ADL ISSUE BRIEF: "Religious Freedom" Amendment (H.J.Res. 78)
The proposed constitutional amendment, sponsored by Rep. Ernest Istook (R-OK), poses
the most significant church-state separation threat of the 105th Congress. The measure
creates greater confusion about the proper boundary lines between church and state. The
amendment, currently cosponsored by 153 House Members, was approved by the House Judiciary
Committee on March 4, and consideration by the full House is expected any day.
Text of the proposed amendment: To secure the people's right to acknowledge
God according to the dictates of conscience: Neither the United States nor any State shall
establish any official religion; but the people's right to pray and to recognize their
religious beliefs, heritage or traditions on public property, including schools, shall not
be infringed. Neither the United States nor any State shall require any person to join in
prayer or other religious activity, prescribe school prayers, discriminate against
religion, or deny equal access to a benefit on account of religion.
The phrase in the amendment "the people's right to pray ... on public
property, including schools, shall not be infringed" would expand the
opportunity for organized prayer in public schools (including teacher participation)
throughout the school day and at school functions, like assemblies and graduation.
The phrase in the amendment "the people's right ... to recognize their
religious beliefs, heritage or traditions ..." would permit a judge to lead
his/her courtroom in prayer, provide authority for Nativity scenes in every City Hall, and
even allow a state, in recognition of its "heritage," to declare itself "a
The phrase in the amendment "Neither the United States nor any State shall
... discriminate against religion, or deny equal access to a benefit on account of
religion" would seem to require the government to equally fund secular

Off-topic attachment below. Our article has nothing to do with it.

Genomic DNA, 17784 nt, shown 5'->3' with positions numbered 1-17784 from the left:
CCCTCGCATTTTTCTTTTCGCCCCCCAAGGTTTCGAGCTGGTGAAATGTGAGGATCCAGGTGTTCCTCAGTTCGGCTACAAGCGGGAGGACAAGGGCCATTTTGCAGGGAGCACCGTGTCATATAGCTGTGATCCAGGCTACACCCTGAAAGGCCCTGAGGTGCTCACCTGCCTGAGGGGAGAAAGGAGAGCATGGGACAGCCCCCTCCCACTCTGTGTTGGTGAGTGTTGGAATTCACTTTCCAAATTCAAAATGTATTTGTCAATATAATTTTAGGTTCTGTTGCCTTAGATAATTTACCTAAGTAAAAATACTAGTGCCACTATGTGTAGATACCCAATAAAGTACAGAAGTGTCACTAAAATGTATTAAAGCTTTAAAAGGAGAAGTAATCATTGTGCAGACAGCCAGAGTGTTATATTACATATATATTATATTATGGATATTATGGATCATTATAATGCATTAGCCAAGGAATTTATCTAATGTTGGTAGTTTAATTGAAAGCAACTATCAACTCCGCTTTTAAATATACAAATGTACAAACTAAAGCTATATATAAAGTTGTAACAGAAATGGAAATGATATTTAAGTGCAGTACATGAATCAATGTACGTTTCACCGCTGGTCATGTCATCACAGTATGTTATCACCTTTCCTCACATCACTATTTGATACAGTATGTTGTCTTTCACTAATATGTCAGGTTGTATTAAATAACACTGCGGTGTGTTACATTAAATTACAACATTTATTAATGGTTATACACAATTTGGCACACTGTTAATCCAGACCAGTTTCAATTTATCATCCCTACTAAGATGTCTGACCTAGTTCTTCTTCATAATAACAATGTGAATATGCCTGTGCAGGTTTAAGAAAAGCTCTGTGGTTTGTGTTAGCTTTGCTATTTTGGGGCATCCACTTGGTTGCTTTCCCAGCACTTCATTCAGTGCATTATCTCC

and religious activities as well as public and parochial schools.
We already have a "Religious Freedom" Amendment. The First Amendment is
our "religious freedom" amendment -- and it has served the nation well for over
200 years. Despite the fact that the Istook amendment is couched in
neutral-sounding language and promoted as providing "equal access" for religion,
passage of the amendment would dramatically alter the existing church state balance.
The proposed amendment is unnecessary. Support for the amendment is based on the
false premise that current law does not protect religious expression. Yet, recent Supreme
Court decisions have expanded access to public funding and facilities for religious
activities. In addition, last year, the Secretary of Education sent guidance on a wide
array of currently-permissible areas of religious expression in public schools to over
15,000 school districts across the country. This document was adapted from work completed
by an interdenominational coalition of over thirty religious and civil rights groups. On
occasion, teachers and school administrators do act to inappropriately restrict religious
expression in school, but these periodic mistakes should not give rise to an unprecedented
amendment to the Bill of Rights.
The proposed amendment is confusing. Despite several Committee hearings on the
measure, it is entirely unclear whether the proposed amendment would replace or merely
complement the First Amendment -- and this means years of uncertainty as courts determine
what the new amendment means.
The proposed amendment is divisive. This proposed amendment would authorize a wide
variety of state-sponsored religious practices, including prayer in public school
classrooms and religious displays at the heart of government. It would also appear to
require the government to fund religious and secular activities equally -- setting the
stage for inevitable conflicts over limited resources. Religious practice and belief is
too important to permit government intrusion and regulation.
There are better ways for Members to demonstrate they care about religious freedom. ADL
has urged Members to support the Workplace Religious Freedom Act (WRFA), would
address two restrictive Supreme Court decisions and expand the rights of employees to be
free from religious discrimination on the job. In addition, passage of federal legislation
to prevent unwarranted governmental restrictions on an individuals religious
observance remains a top priority in the aftermath of the bitterly disappointing Supreme
Court action last July to strike down the Religious Freedom Restoration Act (RFRA).
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